Catriona Wiles

We all go through ups and downs in our dance journeys, but sometimes the right thing for someone to do is to step away from the dance. At the start of this year, Catriona Wiles – champion dancer, teacher, event director, and emcee – decided to end her career in West Coast Swing. To better understand her decision, and the arc of her journey, Eric sat down with her for an honest, heartfelt, and forthcoming discussion. She talked about her start in West Coast Swing, how the dance started in the United Kingdom, and how she became a community leader in England. She shared the story of how she and Paul Warden started their partnership, how they choreographed routines, and why their partnership ended. She also shared her thoughts on the scene in Europe and what she hopes for the community. Finally, she explained why she’s decided to retire from West Coast Swing, how she’s feeling now that she’s made the announcement, and what she hopes to do with her free time. It’s a very authentic, revealing conversation that highlights some of the challenges of being immersed in our community.

footnotes
West Coast Swing UK
Catriona’s announcement on Facebook
Paul Warden & Catriona Wiles – US Open Classic Division 2008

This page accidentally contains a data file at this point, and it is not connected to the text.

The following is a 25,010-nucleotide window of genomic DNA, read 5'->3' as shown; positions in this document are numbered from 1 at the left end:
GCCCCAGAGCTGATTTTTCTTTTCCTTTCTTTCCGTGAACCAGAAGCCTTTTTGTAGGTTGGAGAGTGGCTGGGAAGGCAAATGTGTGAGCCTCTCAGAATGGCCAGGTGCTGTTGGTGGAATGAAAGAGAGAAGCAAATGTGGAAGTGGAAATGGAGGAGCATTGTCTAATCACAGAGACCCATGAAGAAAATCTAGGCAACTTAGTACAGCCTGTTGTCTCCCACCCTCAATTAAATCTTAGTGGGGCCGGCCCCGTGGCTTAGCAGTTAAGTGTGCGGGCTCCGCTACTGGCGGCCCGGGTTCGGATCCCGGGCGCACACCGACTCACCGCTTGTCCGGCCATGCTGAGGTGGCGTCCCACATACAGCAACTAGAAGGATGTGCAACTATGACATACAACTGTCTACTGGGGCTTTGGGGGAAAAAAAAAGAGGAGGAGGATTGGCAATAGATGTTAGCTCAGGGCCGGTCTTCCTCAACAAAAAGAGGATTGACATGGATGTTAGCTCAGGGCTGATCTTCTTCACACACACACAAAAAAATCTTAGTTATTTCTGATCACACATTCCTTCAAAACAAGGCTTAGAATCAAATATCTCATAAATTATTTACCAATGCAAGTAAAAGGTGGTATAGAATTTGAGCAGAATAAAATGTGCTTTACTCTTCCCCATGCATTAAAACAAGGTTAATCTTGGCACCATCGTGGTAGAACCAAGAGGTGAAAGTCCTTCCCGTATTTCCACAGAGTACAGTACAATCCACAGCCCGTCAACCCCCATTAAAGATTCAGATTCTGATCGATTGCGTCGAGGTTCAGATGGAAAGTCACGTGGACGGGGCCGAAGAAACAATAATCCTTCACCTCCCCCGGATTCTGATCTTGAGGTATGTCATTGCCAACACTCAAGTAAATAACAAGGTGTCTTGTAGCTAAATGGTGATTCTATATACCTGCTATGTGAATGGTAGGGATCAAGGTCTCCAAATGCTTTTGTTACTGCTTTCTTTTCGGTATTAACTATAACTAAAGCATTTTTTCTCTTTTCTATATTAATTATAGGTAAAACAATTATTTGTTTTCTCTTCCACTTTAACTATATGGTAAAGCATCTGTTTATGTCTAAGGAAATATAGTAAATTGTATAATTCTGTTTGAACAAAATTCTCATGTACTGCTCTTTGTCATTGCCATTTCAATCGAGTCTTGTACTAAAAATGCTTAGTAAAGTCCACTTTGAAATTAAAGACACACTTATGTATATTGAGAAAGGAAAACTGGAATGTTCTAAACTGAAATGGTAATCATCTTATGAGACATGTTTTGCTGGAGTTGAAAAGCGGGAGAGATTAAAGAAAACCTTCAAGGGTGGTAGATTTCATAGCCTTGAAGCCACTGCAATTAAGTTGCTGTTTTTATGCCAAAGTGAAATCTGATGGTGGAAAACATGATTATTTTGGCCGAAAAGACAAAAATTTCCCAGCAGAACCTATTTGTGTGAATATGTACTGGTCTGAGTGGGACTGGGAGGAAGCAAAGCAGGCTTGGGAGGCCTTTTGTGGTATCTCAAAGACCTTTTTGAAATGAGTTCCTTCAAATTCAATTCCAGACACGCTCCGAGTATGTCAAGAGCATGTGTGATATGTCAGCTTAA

Special Report: Coronavirus

With a new disease, COVID-19, spreading rapidly around the globe, social and physically interactive activities like partner dancing become higher risk for transmission of the illness. More people are being infected, and more are likely to get sick in the months ahead, so it is important that we as dancers do our best to minimize our risk of exposure – and to minimize the risk of transmission to others. To better understand the virus and what we can do to protect ourselves, Eric sat down with Dr. John Blaska, a heath care professional based in Minneapolis. John explained the science of the disease, how it spreads, and how to protect ourselves from it. Since John is also a dancer, he was able to talk about how dancers and event directors can respond to the situation and minimize the risks of exposure and transmission. Then Eric chatted with Brandi Guild, who shared her own concerns about attending a major dance event before going on a family vacation, working as a dance instructor, and potentially exposing those who may be more vulnerable in our community. Her perspective provides some considerations for casual dancers and professionals alike, so we can make better decisions for ourselves and those around us. Hopefully this episode provides some good information and perspectives so we can all protect ourselves and our community from a rapidly spreading illness.

footnotes
World Health Organization (WHO) Advice for the Public
World Health Organization (WHO) Q&A on Coronavirus
Centers for Disease Control and Prevention (CDC) – Coronavirus Disease 2019
Dr. John Blaska’s Hygiene Tips for Dancers
CDC Interim Guidance for Large Community Events
Coronavirus 2019 Outbreak Map from Johns Hopkins University
Last Week Tonight with John Oliver: Coronavirus (YouTube)

Kelly Casanova (Part 2)